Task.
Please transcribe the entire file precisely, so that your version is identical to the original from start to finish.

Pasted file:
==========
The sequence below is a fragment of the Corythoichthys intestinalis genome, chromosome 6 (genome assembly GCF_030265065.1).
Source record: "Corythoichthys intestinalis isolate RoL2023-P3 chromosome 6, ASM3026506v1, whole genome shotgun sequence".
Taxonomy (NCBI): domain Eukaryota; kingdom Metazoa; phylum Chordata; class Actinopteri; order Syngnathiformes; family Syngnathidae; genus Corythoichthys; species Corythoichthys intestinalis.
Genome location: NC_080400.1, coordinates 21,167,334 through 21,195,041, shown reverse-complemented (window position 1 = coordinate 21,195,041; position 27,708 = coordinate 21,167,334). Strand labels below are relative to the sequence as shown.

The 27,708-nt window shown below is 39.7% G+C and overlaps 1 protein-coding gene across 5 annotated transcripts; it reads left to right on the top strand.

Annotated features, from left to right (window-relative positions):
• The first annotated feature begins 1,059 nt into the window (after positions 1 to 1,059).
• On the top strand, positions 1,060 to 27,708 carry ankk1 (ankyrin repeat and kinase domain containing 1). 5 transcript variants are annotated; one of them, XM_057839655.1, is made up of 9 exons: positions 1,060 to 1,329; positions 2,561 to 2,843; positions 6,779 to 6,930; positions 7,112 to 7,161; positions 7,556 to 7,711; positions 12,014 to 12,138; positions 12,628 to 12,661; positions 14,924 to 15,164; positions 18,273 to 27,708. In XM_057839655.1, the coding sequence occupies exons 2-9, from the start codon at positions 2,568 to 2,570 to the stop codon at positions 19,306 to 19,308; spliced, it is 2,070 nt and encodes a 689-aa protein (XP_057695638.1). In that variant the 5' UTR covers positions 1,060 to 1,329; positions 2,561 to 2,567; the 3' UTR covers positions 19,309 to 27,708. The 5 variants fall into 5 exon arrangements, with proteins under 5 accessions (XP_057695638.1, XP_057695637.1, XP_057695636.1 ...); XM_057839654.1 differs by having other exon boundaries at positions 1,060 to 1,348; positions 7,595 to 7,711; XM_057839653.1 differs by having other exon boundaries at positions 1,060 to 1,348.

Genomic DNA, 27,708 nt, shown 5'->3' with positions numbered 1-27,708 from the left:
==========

The sequence below is a fragment of the Corythoichthys intestinalis genome, chromosome 6 (genome assembly GCF_030265065.1).
Source record: "Corythoichthys intestinalis isolate RoL2023-P3 chromosome 6, ASM3026506v1, whole genome shotgun sequence".
Taxonomy (NCBI): domain Eukaryota; kingdom Metazoa; phylum Chordata; class Actinopteri; order Syngnathiformes; family Syngnathidae; genus Corythoichthys; species Corythoichthys intestinalis.
Genome location: NC_080400.1, coordinates 21,167,334 through 21,195,041, shown reverse-complemented (window position 1 = coordinate 21,195,041; position 27,708 = coordinate 21,167,334). Strand labels below are relative to the sequence as shown.

The 27,708-nt window shown below is 39.7% G+C and overlaps 1 protein-coding gene across 5 annotated transcripts; it reads left to right on the top strand.

Annotated features, from left to right (window-relative positions):
• The first annotated feature begins 1,059 nt into the window (after positions 1 to 1,059).
• On the top strand, positions 1,060 to 27,708 carry ankk1 (ankyrin repeat and kinase domain containing 1). 5 transcript variants are annotated; one of them, XM_057839655.1, is made up of 9 exons: positions 1,060 to 1,329; positions 2,561 to 2,843; positions 6,779 to 6,930; positions 7,112 to 7,161; positions 7,556 to 7,711; positions 12,014 to 12,138; positions 12,628 to 12,661; positions 14,924 to 15,164; positions 18,273 to 27,708. In XM_057839655.1, the coding sequence occupies exons 2-9, from the start codon at positions 2,568 to 2,570 to the stop codon at positions 19,306 to 19,308; spliced, it is 2,070 nt and encodes a 689-aa protein (XP_057695638.1). In that variant the 5' UTR covers positions 1,060 to 1,329; positions 2,561 to 2,567; the 3' UTR covers positions 19,309 to 27,708. The 5 variants fall into 5 exon arrangements, with proteins under 5 accessions (XP_057695638.1, XP_057695637.1, XP_057695636.1 ...); XM_057839654.1 differs by having other exon boundaries at positions 1,060 to 1,348; positions 7,595 to 7,711; XM_057839653.1 differs by having other exon boundaries at positions 1,060 to 1,348.

Genomic DNA, 27,708 nt, shown 5'->3' with positions numbered 1-27,708 from the left: